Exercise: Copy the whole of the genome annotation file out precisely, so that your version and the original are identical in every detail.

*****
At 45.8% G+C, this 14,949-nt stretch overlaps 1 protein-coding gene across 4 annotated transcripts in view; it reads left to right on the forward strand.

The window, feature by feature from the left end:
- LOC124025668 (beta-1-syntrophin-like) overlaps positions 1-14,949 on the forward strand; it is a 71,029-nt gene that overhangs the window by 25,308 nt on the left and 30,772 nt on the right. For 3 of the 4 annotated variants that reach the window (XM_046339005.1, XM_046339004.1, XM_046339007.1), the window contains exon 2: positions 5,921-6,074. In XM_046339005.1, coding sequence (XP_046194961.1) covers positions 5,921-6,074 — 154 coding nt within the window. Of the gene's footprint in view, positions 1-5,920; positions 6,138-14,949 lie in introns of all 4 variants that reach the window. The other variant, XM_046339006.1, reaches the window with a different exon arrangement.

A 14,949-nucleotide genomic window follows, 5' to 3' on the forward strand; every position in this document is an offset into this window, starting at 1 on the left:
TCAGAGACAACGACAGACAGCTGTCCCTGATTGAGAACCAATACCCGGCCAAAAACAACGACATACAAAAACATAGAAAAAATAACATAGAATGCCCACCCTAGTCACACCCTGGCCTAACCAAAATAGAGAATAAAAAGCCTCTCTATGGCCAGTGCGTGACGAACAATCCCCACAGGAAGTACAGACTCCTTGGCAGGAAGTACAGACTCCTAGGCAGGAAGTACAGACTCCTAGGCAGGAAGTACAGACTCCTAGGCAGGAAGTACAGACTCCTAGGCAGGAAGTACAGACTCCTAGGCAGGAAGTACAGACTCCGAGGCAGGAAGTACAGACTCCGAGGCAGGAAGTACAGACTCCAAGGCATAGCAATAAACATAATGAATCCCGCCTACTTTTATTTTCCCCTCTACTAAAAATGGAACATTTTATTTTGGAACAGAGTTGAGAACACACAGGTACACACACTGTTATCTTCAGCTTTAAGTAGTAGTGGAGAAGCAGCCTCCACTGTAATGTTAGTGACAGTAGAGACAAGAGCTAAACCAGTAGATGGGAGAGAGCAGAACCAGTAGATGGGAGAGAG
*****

At 45.8% G+C, this 14,949-nt stretch overlaps 1 protein-coding gene across 4 annotated transcripts in view; it reads left to right on the forward strand.

The window, feature by feature from the left end:
- LOC124025668 (beta-1-syntrophin-like) overlaps positions 1-14,949 on the forward strand; it is a 71,029-nt gene that overhangs the window by 25,308 nt on the left and 30,772 nt on the right. For 3 of the 4 annotated variants that reach the window (XM_046339005.1, XM_046339004.1, XM_046339007.1), the window contains exon 2: positions 5,921-6,074. In XM_046339005.1, coding sequence (XP_046194961.1) covers positions 5,921-6,074 — 154 coding nt within the window. Of the gene's footprint in view, positions 1-5,920; positions 6,138-14,949 lie in introns of all 4 variants that reach the window. The other variant, XM_046339006.1, reaches the window with a different exon arrangement.

A 14,949-nucleotide genomic window follows, 5' to 3' on the forward strand; every position in this document is an offset into this window, starting at 1 on the left:
TCAGAGACAACGACAGACAGCTGTCCCTGATTGAGAACCAATACCCGGCCAAAAACAACGACATACAAAAACATAGAAAAAATAACATAGAATGCCCACCCTAGTCACACCCTGGCCTAACCAAAATAGAGAATAAAAAGCCTCTCTATGGCCAGTGCGTGACGAACAATCCCCACAGGAAGTACAGACTCCTTGGCAGGAAGTACAGACTCCTAGGCAGGAAGTACAGACTCCTAGGCAGGAAGTACAGACTCCTAGGCAGGAAGTACAGACTCCTAGGCAGGAAGTACAGACTCCTAGGCAGGAAGTACAGACTCCGAGGCAGGAAGTACAGACTCCGAGGCAGGAAGTACAGACTCCAAGGCATAGCAATAAACATAATGAATCCCGCCTACTTTTATTTTCCCCTCTACTAAAAATGGAACATTTTATTTTGGAACAGAGTTGAGAACACACAGGTACACACACTGTTATCTTCAGCTTTAAGTAGTAGTGGAGAAGCAGCCTCCACTGTAATGTTAGTGACAGTAGAGACAAGAGCTAAACCAGTAGATGGGAGAGAGCAGAACCAGTAGATGGGAGAGAG